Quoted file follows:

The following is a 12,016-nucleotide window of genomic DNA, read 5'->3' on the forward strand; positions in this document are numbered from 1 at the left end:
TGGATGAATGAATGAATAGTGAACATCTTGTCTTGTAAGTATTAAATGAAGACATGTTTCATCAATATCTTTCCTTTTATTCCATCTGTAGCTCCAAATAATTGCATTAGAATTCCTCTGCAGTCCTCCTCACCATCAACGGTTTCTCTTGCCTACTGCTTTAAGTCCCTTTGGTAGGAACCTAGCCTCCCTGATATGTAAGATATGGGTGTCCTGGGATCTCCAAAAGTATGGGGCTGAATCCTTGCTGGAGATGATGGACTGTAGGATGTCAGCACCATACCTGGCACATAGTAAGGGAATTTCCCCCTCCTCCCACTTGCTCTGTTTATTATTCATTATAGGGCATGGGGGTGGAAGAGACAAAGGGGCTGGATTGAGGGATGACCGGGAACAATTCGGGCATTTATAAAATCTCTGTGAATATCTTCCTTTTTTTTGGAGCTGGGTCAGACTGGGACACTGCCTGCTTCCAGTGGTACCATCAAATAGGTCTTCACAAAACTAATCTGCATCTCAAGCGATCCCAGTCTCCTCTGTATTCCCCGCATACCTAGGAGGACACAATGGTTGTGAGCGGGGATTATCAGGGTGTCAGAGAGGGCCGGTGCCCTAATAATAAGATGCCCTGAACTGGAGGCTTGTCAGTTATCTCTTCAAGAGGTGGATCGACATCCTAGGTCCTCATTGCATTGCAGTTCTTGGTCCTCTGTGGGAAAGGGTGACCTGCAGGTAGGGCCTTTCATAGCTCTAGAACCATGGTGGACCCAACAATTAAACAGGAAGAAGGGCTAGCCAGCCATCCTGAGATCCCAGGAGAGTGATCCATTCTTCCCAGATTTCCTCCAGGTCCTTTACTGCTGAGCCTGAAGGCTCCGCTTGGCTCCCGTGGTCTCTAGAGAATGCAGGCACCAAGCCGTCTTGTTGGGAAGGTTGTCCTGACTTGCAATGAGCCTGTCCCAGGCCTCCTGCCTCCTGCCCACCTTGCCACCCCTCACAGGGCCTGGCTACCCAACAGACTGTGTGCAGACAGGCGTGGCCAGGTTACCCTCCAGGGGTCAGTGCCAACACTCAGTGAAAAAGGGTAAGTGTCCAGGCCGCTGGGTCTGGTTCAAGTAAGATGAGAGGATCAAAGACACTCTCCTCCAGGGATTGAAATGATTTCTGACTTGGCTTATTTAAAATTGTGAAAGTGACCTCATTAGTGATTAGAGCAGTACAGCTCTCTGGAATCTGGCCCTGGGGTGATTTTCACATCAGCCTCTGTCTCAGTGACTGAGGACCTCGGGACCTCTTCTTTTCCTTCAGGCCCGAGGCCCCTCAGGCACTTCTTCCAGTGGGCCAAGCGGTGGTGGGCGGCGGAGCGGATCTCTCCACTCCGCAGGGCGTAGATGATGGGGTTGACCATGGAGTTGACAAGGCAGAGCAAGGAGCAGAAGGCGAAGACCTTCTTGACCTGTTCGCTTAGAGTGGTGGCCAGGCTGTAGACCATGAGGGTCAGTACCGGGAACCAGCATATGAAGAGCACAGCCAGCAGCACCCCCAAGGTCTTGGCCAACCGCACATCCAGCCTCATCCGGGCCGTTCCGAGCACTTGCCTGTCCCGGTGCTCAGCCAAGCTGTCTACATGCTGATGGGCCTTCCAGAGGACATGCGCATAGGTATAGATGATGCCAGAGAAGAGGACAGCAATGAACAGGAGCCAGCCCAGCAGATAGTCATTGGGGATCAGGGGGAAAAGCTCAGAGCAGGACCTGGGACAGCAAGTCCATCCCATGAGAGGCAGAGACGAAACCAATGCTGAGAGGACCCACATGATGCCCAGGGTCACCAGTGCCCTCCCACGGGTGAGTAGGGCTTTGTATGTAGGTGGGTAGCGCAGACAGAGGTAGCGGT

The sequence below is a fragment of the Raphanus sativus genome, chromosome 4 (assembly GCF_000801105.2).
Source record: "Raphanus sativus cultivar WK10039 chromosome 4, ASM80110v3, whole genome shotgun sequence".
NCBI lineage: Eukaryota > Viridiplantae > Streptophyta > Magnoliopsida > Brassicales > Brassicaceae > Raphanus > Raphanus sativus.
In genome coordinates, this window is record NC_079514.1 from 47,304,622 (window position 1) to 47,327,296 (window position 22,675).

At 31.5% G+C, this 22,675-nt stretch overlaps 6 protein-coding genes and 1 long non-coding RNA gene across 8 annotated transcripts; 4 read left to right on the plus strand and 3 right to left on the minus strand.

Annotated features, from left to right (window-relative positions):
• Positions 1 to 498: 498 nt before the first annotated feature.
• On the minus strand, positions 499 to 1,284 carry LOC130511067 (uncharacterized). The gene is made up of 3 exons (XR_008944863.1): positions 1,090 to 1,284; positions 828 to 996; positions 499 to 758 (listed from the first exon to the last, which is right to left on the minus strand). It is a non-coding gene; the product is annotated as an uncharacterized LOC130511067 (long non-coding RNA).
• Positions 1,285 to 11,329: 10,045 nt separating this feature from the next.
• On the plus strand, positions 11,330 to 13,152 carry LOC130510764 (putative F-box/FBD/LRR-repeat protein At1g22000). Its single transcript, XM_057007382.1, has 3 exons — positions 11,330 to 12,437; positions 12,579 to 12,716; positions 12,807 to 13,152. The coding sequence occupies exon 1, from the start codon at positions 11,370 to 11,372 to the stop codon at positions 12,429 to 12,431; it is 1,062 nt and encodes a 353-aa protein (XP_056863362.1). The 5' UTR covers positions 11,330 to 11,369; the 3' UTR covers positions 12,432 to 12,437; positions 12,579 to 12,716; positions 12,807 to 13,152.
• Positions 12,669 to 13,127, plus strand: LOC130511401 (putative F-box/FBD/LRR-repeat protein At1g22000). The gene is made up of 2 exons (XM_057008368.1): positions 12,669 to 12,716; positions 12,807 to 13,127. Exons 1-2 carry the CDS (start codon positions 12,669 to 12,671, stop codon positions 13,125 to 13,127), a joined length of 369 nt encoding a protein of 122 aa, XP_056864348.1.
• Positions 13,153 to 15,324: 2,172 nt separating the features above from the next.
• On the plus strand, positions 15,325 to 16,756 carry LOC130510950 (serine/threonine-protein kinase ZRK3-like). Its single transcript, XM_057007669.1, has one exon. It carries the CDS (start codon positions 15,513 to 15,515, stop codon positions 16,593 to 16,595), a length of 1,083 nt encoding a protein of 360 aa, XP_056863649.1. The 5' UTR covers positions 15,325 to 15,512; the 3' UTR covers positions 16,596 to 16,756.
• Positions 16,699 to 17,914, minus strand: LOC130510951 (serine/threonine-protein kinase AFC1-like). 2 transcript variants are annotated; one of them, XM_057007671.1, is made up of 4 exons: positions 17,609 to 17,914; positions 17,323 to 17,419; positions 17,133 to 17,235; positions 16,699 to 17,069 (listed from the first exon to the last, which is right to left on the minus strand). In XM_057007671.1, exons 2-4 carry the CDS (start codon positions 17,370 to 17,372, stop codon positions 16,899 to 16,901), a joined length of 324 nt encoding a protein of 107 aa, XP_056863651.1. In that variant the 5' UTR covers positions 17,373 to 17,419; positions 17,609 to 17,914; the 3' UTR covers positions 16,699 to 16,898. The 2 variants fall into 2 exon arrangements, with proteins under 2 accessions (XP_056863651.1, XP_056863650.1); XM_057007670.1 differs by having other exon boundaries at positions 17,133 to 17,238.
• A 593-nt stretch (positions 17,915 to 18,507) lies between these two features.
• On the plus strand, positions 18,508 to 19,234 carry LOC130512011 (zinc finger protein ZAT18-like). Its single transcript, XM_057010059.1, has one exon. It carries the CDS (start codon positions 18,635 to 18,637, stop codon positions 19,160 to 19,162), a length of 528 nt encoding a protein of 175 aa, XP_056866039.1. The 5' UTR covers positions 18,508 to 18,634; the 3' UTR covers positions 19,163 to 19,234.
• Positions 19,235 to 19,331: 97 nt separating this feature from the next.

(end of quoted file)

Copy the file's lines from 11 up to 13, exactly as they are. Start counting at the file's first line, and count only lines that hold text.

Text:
• Positions 1,285 to 11,329: 10,045 nt separating this feature from the next.
• On the plus strand, positions 11,330 to 13,152 carry LOC130510764 (putative F-box/FBD/LRR-repeat protein At1g22000). Its single transcript, XM_057007382.1, has 3 exons — positions 11,330 to 12,437; positions 12,579 to 12,716; positions 12,807 to 13,152. The coding sequence occupies exon 1, from the start codon at positions 11,370 to 11,372 to the stop codon at positions 12,429 to 12,431; it is 1,062 nt and encodes a 353-aa protein (XP_056863362.1). The 5' UTR covers positions 11,330 to 11,369; the 3' UTR covers positions 12,432 to 12,437; positions 12,579 to 12,716; positions 12,807 to 13,152.
• Positions 12,669 to 13,127, plus strand: LOC130511401 (putative F-box/FBD/LRR-repeat protein At1g22000). The gene is made up of 2 exons (XM_057008368.1): positions 12,669 to 12,716; positions 12,807 to 13,127. Exons 1-2 carry the CDS (start codon positions 12,669 to 12,671, stop codon positions 13,125 to 13,127), a joined length of 369 nt encoding a protein of 122 aa, XP_056864348.1.